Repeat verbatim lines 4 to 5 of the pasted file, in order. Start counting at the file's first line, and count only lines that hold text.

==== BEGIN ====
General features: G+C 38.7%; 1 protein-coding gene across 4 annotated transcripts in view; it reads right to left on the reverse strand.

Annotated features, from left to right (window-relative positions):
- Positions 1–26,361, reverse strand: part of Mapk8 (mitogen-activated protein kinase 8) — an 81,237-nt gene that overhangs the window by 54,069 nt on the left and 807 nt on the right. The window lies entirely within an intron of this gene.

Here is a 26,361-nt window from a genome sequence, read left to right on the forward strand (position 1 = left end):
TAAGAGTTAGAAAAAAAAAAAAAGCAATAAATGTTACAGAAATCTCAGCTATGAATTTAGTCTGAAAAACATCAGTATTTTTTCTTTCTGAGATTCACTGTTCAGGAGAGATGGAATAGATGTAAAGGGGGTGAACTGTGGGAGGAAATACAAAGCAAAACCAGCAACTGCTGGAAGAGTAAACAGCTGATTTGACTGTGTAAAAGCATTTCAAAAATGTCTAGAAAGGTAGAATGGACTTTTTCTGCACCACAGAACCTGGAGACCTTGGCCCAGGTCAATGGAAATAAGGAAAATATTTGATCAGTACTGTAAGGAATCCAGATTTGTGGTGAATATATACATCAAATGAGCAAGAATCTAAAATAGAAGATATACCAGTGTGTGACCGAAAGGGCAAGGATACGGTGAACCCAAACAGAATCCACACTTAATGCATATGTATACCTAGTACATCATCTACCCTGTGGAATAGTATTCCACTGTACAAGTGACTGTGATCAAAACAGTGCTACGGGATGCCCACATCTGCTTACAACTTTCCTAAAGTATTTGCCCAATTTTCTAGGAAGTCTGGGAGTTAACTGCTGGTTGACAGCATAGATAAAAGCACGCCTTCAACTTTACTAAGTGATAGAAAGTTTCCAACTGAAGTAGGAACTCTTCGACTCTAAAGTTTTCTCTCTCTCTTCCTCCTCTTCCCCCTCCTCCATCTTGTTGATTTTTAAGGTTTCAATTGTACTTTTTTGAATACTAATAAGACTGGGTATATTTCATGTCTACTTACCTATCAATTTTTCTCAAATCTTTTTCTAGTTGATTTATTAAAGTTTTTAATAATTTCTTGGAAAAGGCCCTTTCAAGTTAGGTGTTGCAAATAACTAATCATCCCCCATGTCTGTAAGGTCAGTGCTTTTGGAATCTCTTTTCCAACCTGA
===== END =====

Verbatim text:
Here is a 26,361-nt window from a genome sequence, read left to right on the forward strand (position 1 = left end):
TAAGAGTTAGAAAAAAAAAAAAAGCAATAAATGTTACAGAAATCTCAGCTATGAATTTAGTCTGAAAAACATCAGTATTTTTTCTTTCTGAGATTCACTGTTCAGGAGAGATGGAATAGATGTAAAGGGGGTGAACTGTGGGAGGAAATACAAAGCAAAACCAGCAACTGCTGGAAGAGTAAACAGCTGATTTGACTGTGTAAAAGCATTTCAAAAATGTCTAGAAAGGTAGAATGGACTTTTTCTGCACCACAGAACCTGGAGACCTTGGCCCAGGTCAATGGAAATAAGGAAAATATTTGATCAGTACTGTAAGGAATCCAGATTTGTGGTGAATATATACATCAAATGAGCAAGAATCTAAAATAGAAGATATACCAGTGTGTGACCGAAAGGGCAAGGATACGGTGAACCCAAACAGAATCCACACTTAATGCATATGTATACCTAGTACATCATCTACCCTGTGGAATAGTATTCCACTGTACAAGTGACTGTGATCAAAACAGTGCTACGGGATGCCCACATCTGCTTACAACTTTCCTAAAGTATTTGCCCAATTTTCTAGGAAGTCTGGGAGTTAACTGCTGGTTGACAGCATAGATAAAAGCACGCCTTCAACTTTACTAAGTGATAGAAAGTTTCCAACTGAAGTAGGAACTCTTCGACTCTAAAGTTTTCTCTCTCTCTTCCTCCTCTTCCCCCTCCTCCATCTTGTTGATTTTTAAGGTTTCAATTGTACTTTTTTGAATACTAATAAGACTGGGTATATTTCATGTCTACTTACCTATCAATTTTTCTCAAATCTTTTTCTAGTTGATTTATTAAAGTTTTTAATAATTTCTTGGAAAAGGCCCTTTCAAGTTAGGTGTTGCAAATAACTAATCATCCCCCATGTCTGTAAGGTCAGTGCTTTTGGAATCTCTTTTCCAACCTGA